Books - L

LAST OF THE HIPPIES - Penny Rimbaud {128 pages, PM Press}
It’s many, many years since I read this. For those who don’t know, The Last Of The Hippies was a lengthy essay that was published in the insert that accompanied the CRASS album ‘Christ The Album’. It’s quite a sprawling narrative to included with an album and, while CRASS was always about ideas and the dissemination of ideas and information, it did get a bit lost within the context of the booklet that came with the album, as it was sandwiched between song lyrics (if I recall correctly at least). Here, in book form, it should certainly be easier to ‘digest’ for those who aren’t CRASS obsessed.
The main core of the essay is an analysis of Wally Hope. Hope organised the Windsor Free Festival between 1972-’74 and was among the founders of the Stonehenge Free Festival. He was also a bit of a visionary and activist, which lead his incarceration in a mental institution for the possession of a small amount of LSD. He allegedly committed suicide, but Rimbaud’s investigation discovered evidence he was murdered by the State. The narrative here only touches on the subject of Wally Hope and, if you want a more in-depth analysis of the events, it’s well worth picking up Rimbaud’s Shibboleth also.
The remainder looks at the power of Rock ‘n’ Roll as a medium of social and political change, of the ethics and ideals behind Anarchism (as viewed by Rimbaud), of the power of pacifism and peaceful protest and ultimately the then occurring Falklands War. This last issue certainly gives the narrative placement and compensates for ‘Christ The Album’s lack of songs about it. Add in religion, the banality of Oi, journalistic lies, CRASS and many more peripheral matters, and you have a convincing essay on the fundamental beliefs of what Anarcho-Punk represented.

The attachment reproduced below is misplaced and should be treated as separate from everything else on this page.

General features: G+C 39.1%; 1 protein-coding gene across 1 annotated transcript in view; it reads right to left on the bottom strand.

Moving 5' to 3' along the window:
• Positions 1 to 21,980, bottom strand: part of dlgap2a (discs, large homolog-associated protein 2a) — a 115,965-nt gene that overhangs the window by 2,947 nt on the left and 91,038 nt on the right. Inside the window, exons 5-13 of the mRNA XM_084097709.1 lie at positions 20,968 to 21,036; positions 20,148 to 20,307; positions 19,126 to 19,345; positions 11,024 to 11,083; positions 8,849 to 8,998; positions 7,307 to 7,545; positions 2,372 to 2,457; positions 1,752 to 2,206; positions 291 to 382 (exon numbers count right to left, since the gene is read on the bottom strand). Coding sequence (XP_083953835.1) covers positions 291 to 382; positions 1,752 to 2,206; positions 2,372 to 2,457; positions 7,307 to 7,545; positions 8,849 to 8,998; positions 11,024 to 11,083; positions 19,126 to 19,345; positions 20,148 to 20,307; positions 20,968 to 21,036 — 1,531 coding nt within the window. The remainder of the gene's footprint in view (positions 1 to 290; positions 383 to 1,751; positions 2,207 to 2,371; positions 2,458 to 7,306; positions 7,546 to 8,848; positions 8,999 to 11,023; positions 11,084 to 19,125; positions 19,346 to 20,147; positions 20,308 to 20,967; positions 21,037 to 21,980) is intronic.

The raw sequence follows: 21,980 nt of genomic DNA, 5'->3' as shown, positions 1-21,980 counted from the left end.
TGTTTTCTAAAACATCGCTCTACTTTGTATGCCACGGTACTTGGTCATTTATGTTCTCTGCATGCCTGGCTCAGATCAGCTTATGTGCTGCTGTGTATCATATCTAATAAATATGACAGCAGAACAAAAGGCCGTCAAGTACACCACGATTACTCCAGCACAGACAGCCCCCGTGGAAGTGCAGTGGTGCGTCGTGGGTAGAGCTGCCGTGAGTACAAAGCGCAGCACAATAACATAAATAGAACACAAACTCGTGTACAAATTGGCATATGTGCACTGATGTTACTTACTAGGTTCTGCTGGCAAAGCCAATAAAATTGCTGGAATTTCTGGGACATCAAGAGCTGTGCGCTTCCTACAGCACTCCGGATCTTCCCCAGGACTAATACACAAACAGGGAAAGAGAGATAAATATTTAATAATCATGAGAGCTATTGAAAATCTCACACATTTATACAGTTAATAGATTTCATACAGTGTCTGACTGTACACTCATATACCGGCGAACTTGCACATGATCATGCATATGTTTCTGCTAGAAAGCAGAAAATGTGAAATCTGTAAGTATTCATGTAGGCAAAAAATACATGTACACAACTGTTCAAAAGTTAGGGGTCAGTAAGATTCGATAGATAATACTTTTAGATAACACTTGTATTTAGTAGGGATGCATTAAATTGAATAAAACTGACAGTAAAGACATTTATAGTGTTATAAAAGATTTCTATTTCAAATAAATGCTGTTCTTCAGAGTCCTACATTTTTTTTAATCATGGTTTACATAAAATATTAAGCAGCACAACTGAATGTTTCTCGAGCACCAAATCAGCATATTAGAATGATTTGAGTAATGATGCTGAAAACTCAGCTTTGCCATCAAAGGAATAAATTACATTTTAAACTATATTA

What is hugely interesting is Rimbaud’s new introductory piece. It carries particular weight for those who already know what the core text concerns as Rimbaud mentions he is greatly embarrassed by his then-belief in the power of Rock ‘n’ Roll as a force of change. He also states that throughout his life he has swung between the pacifist stance that the original text represented (which ran in parallel to the stance of CRASS) and a more militant form of activism, which is where he currently sits. There’s definitely a sense of self-analysis and progression in this new piece.
The contrast between the two narratives makes for great reading, especially for those who think of CRASS as more than just a band and realise the power their songs could wield in a socio-political sense.
A few subtle alterations have been made to the original text; nothing that changes the actual meaning of it or acts as either contradiction or emphasis, but just some minor updates. Most notable of those is the bold, headline print of some of those iconic statements: There is no authority but our own, We have the strength but do we have the courage? etc.
If you’ve got ‘Christ The Album’ then you have the core of this; however I reckon it would be well worth your time picking this up primarily due to the new introduction and the fact that in book format, the narrative does take on a slightly less-laborious tone. (03.05.16)

LIFE ON TOUR WITH BOWIE - Sean Mayes {244 pages, John Blake Books}
It is without a doubt that in the wake of DAVID BOWIE’s passing, a veritable plethora of books, magazines and general merchandise about the man will appear, draining the last few dollars from the man’s legacy. While much of what will/ has appeared will eulogise in the present of just how great the man was in the past, this book is a little different and certainly worthy of publication.